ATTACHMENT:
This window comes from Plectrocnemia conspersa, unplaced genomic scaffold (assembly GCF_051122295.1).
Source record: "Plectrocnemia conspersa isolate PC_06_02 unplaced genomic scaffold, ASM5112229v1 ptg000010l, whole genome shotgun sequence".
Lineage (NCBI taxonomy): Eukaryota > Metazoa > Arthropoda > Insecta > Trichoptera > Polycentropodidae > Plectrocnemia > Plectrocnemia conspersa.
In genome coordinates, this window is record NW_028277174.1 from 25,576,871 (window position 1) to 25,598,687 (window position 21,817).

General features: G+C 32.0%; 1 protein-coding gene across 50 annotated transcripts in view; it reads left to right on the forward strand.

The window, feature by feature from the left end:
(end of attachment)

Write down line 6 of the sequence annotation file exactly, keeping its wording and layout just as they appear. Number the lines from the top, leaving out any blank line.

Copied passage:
The window, feature by feature from the left end: